A new study, The Impact of Medicaid Expansion, released Tuesday shows that, contrary to what Wisconsin Democrats have been saying, accepting the federal funding to expand Medicaid would actually cost the state and Wisconsin families more in the long run.
The study, conducted by the Center for Research on the Wisconsin Economy (CROWE) at the University of Wisconsin-Madison’s economics department and the Wisconsin Institute for Law & Liberty (WILL), shows that overall private medical spending would actually go up $1.1 billion, with a net loss in benefit to the state of $600.3 million in 2020 if the state accepted Obamacare federal funding to increase Medicaid coverage.
“The net costs are substantial and the solution to containing health costs and expanding access for medical care for all is not to move people from private insurance onto government-run insurance,” said CROWE Director Noah Williams at a press conference in the Capitol on Tuesday. “But instead to provide more flexibility, to provide deregulation, to provide more variety in the private market, which will lead to transparency, incentivize people to control costs and to lower overall expenditures.”
Currently, the state-run Medicaid program Badger Care Plus covers everyone under the federal poverty line. Above that line, Wisconsinites can seek insurance on the federal Obamacare health insurance exchange, receiving subsidies for that insurance depending on income levels. According to the Kaiser Foundation, Wisconsin does not have an “insurance gap,” meaning that the non-partisan organization believes that Wisconsinites in every income bracket has access to health insurance, either private (through an employer or through the exchange) or public (Medicaid and Medicare).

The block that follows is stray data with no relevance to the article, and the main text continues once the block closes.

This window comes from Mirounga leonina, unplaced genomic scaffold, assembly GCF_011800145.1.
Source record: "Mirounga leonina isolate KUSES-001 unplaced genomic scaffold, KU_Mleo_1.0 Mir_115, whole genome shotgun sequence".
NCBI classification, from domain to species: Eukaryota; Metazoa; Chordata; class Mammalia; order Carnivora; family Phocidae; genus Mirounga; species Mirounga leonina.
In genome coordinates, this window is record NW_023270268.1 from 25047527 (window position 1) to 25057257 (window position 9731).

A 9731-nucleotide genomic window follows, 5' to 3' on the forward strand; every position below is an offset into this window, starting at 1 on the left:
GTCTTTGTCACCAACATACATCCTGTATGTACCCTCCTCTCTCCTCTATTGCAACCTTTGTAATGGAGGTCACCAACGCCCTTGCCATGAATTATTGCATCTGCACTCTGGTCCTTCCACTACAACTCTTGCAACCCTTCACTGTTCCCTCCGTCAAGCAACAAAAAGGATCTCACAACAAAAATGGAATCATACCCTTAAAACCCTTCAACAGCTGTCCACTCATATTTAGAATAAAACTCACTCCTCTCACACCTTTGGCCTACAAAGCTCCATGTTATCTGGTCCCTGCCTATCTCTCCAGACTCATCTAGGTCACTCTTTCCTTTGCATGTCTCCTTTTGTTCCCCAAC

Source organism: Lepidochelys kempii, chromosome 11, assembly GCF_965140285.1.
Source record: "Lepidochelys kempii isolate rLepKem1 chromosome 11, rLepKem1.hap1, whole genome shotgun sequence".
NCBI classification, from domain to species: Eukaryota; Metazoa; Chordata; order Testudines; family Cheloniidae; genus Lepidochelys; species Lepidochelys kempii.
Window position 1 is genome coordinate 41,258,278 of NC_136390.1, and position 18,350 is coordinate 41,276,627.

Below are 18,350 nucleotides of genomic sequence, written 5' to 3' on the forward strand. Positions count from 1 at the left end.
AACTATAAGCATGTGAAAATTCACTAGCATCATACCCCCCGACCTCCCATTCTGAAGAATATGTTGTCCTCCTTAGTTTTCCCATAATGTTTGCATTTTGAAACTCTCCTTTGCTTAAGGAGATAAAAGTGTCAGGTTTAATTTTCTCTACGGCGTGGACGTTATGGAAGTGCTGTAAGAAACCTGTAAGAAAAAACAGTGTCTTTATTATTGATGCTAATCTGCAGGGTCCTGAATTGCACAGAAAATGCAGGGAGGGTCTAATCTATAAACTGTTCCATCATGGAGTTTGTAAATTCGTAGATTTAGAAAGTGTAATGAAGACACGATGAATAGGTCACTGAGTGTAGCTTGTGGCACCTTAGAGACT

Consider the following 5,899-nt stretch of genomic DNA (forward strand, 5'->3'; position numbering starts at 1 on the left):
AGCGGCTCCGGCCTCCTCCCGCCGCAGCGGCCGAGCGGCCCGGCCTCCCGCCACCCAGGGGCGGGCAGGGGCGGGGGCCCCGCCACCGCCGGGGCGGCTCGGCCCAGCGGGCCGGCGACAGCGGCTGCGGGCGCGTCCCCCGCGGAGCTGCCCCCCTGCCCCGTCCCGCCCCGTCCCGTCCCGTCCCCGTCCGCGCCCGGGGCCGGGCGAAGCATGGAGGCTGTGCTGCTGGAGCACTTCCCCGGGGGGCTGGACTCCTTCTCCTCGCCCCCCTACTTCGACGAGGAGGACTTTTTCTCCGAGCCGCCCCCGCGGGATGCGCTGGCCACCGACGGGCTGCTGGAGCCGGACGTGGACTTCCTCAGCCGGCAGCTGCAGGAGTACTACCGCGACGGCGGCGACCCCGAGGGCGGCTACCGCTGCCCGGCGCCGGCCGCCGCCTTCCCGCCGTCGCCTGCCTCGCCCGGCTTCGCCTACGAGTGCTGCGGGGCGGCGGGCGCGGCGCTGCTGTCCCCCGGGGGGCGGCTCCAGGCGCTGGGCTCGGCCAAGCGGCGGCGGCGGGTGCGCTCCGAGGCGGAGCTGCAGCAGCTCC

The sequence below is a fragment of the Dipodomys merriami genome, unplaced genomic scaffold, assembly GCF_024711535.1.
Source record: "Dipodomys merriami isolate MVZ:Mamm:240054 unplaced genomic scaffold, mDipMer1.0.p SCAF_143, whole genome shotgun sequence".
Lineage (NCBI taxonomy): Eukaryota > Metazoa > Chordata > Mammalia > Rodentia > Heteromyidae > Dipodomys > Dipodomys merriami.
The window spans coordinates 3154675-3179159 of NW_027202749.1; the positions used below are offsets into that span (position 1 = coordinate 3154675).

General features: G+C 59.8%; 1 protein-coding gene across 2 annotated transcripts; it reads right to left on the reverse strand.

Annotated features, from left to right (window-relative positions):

Under Obamacare, states can opt to accept increased federal funding to expand Medicaid coverage to 138 percent of the federal poverty line. Republicans have been opposed to this expansion, pointing to potential costs and a possible increase in the state’s share of the financial burden for the expansion given the national debt of $22 trillion and annual federal budget deficits approaching $1 trillion.
Now new data from WILL and CROWE shows additional costs to Wisconsinites through increased insurance premiums and higher medical care costs if the state accepts the federal funding for expanding Medicaid coverage.
The study compared data from states that took the Obamacare Medicaid expansion funding with those states that did not. Controlling for other factors, the study found that private sector healthcare costs rose by $177 per person annually. Wisconsin would move from having the 7th highest healthcare costs in the nation to the 4th highest.
“One commonly cited reason for potential increases is the crowding out of private insurers,” according to the study. “Crowding out occurs when individuals in states that expand Medicaid drop private insurance to utilize the new entitlement. This can be because individuals, rationally, drop insurance that they are paying for directly in favor of newly available free Medicaid, or because employers drop insurance knowing that their employees can now be covered at no direct cost to them.”
Wisconsin is especially vulnerable because of the comparatively high rate of adults who are insured and the lack of a health insurance coverage gap. Wisconsin is currently ranked 9th in the nation for insurance coverage of adults, highest of those states that did not participate in the Obamacare Medicaid expansion, with an uninsured rate for adults of just 5.88 percent.
Another reason private insurance rates will go up with Medicaid expansion is the lower reimbursement rates for Medicaid patients.
“Because Medicaid fee-for-service rates generally lag behind those negotiated with private insurers, these costs are generally passed on the private sector consumers,” the study said. “Thus increases in public health insurance enrollment through Medicaid expansion are likely to lead to increased costs for individuals and families who remain with private insurance.”